The case, which was filed in 2016, is one of two class-action lawsuits spawned by disclosures that privileged attorney-client phone calls and meetings were recorded at the Leavenworth facility. The other case was filed on behalf of detainees and is in the midst of settlement negotiations.

Both suits, which contend the recordings violated federal and state wiretap laws, have the potential to expose CoreCivic and Securus to millions of dollars in damages.

A spokeswoman for CoreCivic, the largest private operator of prisons and detention facilities in the United States, said the company does not comment on pending litigation.

CoreCivic owns and operates Leavenworth Detention Center, which houses pre-trial detainees and has more than 1,100 beds.

The company insists it did nothing wrong because it says outgoing calls subject to recording were preceded by a pre-recorded message to that effect. But in-person meetings were recorded as well, and neither clients nor their attorneys were warned that those might also be recorded.

The recordings first came to light in a criminal case alleging that guards, inmates and outside parties had smuggled drugs and contraband into the Leavenworth Detention Center.

U.S. District Judge Julie Robinson, who is overseeing that case, appointed a special master – an independent third party – to investigate the extent of the problem and whether the recordings were provided to law enforcement officials and prosecutors.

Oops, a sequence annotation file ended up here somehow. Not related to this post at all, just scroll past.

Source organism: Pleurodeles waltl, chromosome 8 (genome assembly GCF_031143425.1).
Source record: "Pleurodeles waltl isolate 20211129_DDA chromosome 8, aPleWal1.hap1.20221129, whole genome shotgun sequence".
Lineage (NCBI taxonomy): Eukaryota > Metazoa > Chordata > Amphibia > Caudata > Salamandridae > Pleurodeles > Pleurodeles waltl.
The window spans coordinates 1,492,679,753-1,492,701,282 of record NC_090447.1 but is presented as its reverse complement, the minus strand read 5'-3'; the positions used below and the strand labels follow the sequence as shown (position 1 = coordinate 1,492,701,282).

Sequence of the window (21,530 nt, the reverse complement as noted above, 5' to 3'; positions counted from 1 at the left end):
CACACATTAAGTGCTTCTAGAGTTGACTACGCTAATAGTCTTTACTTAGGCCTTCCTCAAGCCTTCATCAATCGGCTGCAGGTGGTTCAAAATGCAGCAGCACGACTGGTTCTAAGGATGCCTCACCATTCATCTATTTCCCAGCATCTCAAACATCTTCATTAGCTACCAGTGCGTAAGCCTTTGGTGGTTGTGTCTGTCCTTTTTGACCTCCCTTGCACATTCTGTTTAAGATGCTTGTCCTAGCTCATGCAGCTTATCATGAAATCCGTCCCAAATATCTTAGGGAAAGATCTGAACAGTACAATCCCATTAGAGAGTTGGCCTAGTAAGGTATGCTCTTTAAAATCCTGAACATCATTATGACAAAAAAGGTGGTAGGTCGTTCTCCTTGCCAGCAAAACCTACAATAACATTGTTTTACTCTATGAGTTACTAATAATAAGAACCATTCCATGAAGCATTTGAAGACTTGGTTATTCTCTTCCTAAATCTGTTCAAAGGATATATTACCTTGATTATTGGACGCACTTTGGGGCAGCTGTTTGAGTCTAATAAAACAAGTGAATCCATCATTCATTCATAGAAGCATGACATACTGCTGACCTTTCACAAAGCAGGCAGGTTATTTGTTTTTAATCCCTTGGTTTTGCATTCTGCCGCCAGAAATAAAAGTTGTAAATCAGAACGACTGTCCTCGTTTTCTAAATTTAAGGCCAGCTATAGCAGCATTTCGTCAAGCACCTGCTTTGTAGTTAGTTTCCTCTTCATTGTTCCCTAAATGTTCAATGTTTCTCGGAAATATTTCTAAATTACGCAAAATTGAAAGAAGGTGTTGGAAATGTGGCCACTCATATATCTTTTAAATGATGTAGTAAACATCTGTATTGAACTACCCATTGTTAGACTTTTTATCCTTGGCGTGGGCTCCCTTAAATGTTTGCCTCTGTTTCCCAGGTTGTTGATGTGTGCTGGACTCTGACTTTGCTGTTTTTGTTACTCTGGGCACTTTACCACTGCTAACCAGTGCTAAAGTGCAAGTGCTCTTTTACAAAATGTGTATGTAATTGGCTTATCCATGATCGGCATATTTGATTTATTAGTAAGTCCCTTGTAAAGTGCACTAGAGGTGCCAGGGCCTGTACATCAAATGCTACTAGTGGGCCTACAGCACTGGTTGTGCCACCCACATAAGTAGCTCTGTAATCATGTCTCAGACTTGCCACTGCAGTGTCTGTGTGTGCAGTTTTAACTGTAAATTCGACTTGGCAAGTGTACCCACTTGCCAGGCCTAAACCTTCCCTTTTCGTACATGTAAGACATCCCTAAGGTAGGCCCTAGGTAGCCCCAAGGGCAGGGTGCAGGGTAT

In court filings, David Johnson, the attorney who filed the class action case on behalf of attorneys who say they were unlawfully recorded, says that data provided by Securus show that nearly 19,000 calls to 567 attorneys on a list compiled by the special master were recorded. And Johnson says that probably understates the number, since calls were also made to attorneys not on the special master’s list.

More than 1,300 of the recorded calls were between federal public defenders and their clients.

Dan Margolies is a senior reporter and editor at KCUR. You can reach him on Twitter @DanMargolies. Kansas News Service stories and photos may be republished at no cost with proper attribution and a link back to the original post.

See more at http://www.kcur.org/post/judge-oks-class-action-leavenworth-taping-case-could-affect-1000-attorneys.

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Suspects arrested after shooting, chase

Four suspects were arrested in Shawnee, Kansas, after fleeing a shooting scene near North 27th and Delavan Avenue this afternoon in Kansas City, Kansas.

According to a Kansas City, Kansas, police spokesman, officers were in the area of North 27th and Delavan about 4:01 p.m. when they heard several shots fired before patrolling into a shooting in progress.

The officers chased the suspects’ vehicle to the 6300 block of Cottonwood Drive in Shawnee, Kansas.

At the end of the chase, four suspects fled into an apartment, according to the spokesman. With assistance from multiple jurisdictions, officers took all four suspects into custody, the spokesman stated.

Other officers went to 27th and Delavan and found a female shooting victim, the spokesman said. The victim was taken to a hospital with a non-life-threatening injury.

The incident is under investigation by the Kansas City, Kansas, Police Department’s Criminal Investigations Division, which is encouraging anyone with information to call the TIPS hotline at 816-474-TIPS.